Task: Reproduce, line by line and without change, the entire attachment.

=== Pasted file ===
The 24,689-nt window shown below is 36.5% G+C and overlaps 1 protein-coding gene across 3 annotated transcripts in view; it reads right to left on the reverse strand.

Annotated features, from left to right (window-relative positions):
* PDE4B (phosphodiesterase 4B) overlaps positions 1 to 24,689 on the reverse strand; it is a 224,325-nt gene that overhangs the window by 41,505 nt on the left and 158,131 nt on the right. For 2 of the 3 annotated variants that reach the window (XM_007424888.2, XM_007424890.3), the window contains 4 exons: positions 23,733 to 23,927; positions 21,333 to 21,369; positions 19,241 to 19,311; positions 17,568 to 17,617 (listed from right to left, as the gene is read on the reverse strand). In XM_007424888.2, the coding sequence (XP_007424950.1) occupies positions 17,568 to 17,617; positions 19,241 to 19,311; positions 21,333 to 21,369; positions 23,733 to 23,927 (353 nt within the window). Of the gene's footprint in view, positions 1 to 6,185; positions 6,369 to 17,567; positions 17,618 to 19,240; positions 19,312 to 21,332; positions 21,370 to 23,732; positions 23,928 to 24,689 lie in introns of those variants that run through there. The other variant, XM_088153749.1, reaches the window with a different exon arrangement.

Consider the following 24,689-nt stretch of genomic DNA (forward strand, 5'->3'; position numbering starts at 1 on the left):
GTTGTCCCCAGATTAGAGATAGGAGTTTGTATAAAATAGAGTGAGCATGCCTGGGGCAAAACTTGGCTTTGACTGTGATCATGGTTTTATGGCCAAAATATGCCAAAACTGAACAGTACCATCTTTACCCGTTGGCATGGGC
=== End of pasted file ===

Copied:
The 24,689-nt window shown below is 36.5% G+C and overlaps 1 protein-coding gene across 3 annotated transcripts in view; it reads right to left on the reverse strand.

Annotated features, from left to right (window-relative positions):
* PDE4B (phosphodiesterase 4B) overlaps positions 1 to 24,689 on the reverse strand; it is a 224,325-nt gene that overhangs the window by 41,505 nt on the left and 158,131 nt on the right. For 2 of the 3 annotated variants that reach the window (XM_007424888.2, XM_007424890.3), the window contains 4 exons: positions 23,733 to 23,927; positions 21,333 to 21,369; positions 19,241 to 19,311; positions 17,568 to 17,617 (listed from right to left, as the gene is read on the reverse strand). In XM_007424888.2, the coding sequence (XP_007424950.1) occupies positions 17,568 to 17,617; positions 19,241 to 19,311; positions 21,333 to 21,369; positions 23,733 to 23,927 (353 nt within the window). Of the gene's footprint in view, positions 1 to 6,185; positions 6,369 to 17,567; positions 17,618 to 19,240; positions 19,312 to 21,332; positions 21,370 to 23,732; positions 23,928 to 24,689 lie in introns of those variants that run through there. The other variant, XM_088153749.1, reaches the window with a different exon arrangement.

Consider the following 24,689-nt stretch of genomic DNA (forward strand, 5'->3'; position numbering starts at 1 on the left):
GTTGTCCCCAGATTAGAGATAGGAGTTTGTATAAAATAGAGTGAGCATGCCTGGGGCAAAACTTGGCTTTGACTGTGATCATGGTTTTATGGCCAAAATATGCCAAAACTGAACAGTACCATCTTTACCCGTTGGCATGGGC